Sinn Féin - On Your Side

‘At the Heart of Regeneration’ - Adams

14 February, 2008


Under the title: 'At the Heart of Regeneration' Sinn Féin held a Special Business coffee morning in An Chultúrlann, Falls Road, this morning.

The event was hosted by Gerry Adams, Sinn Féin President and west Belfast MP MLA.

The event was for local business people and entrepreneurs who have an interest in the social and economic transformation of west Belfast and Belfast.

Remarks were made by Mr. Adams and by Padraic White, Chairperson of the West Belfast and Greater Shankill Enterprise Council and of the Employment Services Board.

The Full Text of Gerry Adams Remarks:

Sinn Féin - At the Heart of Regeneration

I want to welcome you all here this morning.

Ba mhaith liom fáilte a chur roimh achan duine anseo inniu

Ta súil agam ón imeacht seo go mbeidh an caidreamh nios laidre idir gnó agus Sinn Féin in Iarthar Shinn Féin agus i mBéal Feirste san iomlán.

Tá guth láidir ag Sinn Féin sa Tionól agus sa Comhairle. Táimid ansin chun ár spriocanna a bhaint amach;

Daonlathas ina roinntear cumhacht pholaitiúil agus cumhacht eacnamaíochta chomh leathan agus is féidir - Éire atá bunaithe ar an chomhionannas, ar cheartas, ar chearta agus ar chumas na ndaoine.

I am very pleased to have the opportunity to briefly outline to you Sinn Féin's view of the current economic climate and the possibilities and potential for business at this time.

I am also pleased to see so many business people who are making a positive contribution to the life of this city and this constituency.

The last few years have witnessed the consolidation of Sinn Féin's influence in all of the elected forums on this island and in a range of other agencies.

We are not in these institutions just for the sake of it.

Sinn Féin is there to advance our republican goals, which include, building prosperity and promoting the well being of all citizens.

We have a vision of the kind of Ireland - the kind of Belfast - that is possible.

An Ireland of Equals in which citizens have rights, are tolerant of each other, and of each others views, opinions or beliefs, and which is inclusive.

An Ireland which has the highest standard of public services and protections to all citizens equally.

Sinn Féin has a political and economic strategy to achieve this.

This is not pie in the sky idealism. This is hard headed politics.

And this party has demonstrated in recent years our ability to overcome the impossible and achieve the unexpected.

The restoration of the institutions of the Good Friday Agreement has opened up the potential to build prosperity and a good quality of life for everyone.

Sinn Féin understands the need for a strong economy to achieve these goals and to provide the essential public health and education and other services that every citizen has a right to expect in the 21st century.

Building the economy is therefore a major priority for our party.

So, let me be very clear.

Sinn Fein is not anti-business. We are pro-business.

Sinn Féin wants to see businesses thrive.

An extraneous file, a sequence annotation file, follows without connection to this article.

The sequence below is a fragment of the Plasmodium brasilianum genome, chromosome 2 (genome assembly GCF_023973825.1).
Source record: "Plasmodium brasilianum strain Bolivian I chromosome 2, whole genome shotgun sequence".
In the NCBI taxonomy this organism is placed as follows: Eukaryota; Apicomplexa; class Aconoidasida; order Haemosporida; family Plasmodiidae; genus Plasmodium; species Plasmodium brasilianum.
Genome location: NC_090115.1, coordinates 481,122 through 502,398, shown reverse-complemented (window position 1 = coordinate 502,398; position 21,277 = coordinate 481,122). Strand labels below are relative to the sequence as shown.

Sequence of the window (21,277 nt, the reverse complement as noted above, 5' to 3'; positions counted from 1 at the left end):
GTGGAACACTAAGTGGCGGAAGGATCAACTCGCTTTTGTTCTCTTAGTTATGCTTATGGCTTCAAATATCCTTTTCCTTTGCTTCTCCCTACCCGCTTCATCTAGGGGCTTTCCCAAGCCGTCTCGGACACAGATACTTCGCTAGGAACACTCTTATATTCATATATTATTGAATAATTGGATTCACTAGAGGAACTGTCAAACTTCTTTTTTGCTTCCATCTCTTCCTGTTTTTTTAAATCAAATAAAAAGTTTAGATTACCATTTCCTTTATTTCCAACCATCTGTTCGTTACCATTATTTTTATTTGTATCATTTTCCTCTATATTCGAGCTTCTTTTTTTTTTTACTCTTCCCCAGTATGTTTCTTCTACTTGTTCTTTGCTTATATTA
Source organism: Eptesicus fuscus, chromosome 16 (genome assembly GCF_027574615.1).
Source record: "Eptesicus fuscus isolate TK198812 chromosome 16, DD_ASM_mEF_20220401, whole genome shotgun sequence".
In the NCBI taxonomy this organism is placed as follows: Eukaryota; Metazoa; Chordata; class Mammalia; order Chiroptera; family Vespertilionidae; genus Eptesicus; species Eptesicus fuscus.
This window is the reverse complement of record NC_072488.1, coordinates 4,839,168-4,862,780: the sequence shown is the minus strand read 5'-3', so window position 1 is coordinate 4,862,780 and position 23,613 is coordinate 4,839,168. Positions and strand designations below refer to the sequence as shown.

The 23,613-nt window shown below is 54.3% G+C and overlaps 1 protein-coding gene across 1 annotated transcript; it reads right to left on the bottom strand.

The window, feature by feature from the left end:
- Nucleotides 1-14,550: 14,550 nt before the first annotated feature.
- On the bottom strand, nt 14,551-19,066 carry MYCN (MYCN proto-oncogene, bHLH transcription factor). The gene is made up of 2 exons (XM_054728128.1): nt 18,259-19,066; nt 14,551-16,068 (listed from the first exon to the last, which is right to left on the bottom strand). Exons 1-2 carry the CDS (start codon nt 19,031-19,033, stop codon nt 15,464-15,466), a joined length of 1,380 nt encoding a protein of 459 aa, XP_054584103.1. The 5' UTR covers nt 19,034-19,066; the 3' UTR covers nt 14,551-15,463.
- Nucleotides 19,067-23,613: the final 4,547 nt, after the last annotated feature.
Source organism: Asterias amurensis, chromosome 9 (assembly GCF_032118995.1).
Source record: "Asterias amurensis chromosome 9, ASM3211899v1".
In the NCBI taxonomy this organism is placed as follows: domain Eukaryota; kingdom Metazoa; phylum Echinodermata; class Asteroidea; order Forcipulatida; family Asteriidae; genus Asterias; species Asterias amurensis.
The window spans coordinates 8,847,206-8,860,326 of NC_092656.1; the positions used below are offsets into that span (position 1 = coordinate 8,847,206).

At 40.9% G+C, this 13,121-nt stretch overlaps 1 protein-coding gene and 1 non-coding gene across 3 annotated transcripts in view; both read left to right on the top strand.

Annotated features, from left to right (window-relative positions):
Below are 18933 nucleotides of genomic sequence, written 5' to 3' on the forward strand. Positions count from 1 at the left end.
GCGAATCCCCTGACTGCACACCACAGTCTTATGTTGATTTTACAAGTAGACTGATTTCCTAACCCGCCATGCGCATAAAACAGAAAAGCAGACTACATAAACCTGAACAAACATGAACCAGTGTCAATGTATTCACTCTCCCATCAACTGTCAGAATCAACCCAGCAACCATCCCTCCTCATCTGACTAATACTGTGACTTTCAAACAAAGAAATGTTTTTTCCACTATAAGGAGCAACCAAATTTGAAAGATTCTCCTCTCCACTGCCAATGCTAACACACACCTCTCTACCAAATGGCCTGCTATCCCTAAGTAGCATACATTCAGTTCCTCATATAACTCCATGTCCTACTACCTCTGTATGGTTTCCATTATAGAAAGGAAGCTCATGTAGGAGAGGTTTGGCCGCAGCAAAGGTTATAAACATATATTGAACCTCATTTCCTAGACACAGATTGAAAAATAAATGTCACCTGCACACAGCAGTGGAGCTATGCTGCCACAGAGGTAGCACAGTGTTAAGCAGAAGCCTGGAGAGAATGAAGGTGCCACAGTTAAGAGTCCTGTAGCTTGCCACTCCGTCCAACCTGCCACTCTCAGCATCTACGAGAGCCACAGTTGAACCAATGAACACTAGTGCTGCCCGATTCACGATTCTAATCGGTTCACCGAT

We want to see investment in areas, like west Belfast, that have been deliberately neglected for so long.

In 2001, Sinn Féin secured the establishment of the West Belfast and Shankill Economic Task Force. It published a crucial report mapping out the way forward.

In 2002 this was accepted by the power-sharing Executive and support for the Task Force report is contained in the recent Programme for Government.

It is the most comprehensive analysis ever undertaken about socio-economic needs in this part of Belfast, and is a template for others.

It also presented a package of recommendations, and spawned a series of related flagship projects, including an Ceathrú Gaeltachta, the refurbishment of Conway Mill, St Comgall's and others.

But the Task Force report was not only about the social economy, important though that is.

Padraic White and John Simpson co-chaired the Task Force process for the last six years.

I would like to commend their resolve and their radical thinking throughout.

Padraic's personal commitment to west Belfast cannot be overstated. This is reflected in his stewardship of the Employment Services Board and the Enterprise Council for west Belfast.

I would like to commend the work of the Employment Services Board.

In particular, the Health Employers Initiative which involves the Royal and Mater, the local health trust and local community

The reestablishment of the West Belfast Traders Forum is also a timely development and I would like to add my support to its work.

Tugaim tacaíocht don feachtas a thosaigh siad ar 'ceannaigh go háitiul'.

In particular I would like to praise the endeavours of the Enterprise Council.

Since its inception it has been pioneering.

It organised a study trip to USA last year. Since its return the Council has promoted the idea of a scale model of this constituency profiling key physical investment projects.

The Enterprise Council has raised £40k to make that plan a reality.

This, like the Aisling Awards, is the real spirit of enterprise which prevails in this community.

I want to encourage everyone to get behind the Enterprise Council's work.

Of course, making progress has been frustratingly slow.

There is significant resistance from within the governmental system to the agenda for change that is necessary for this area.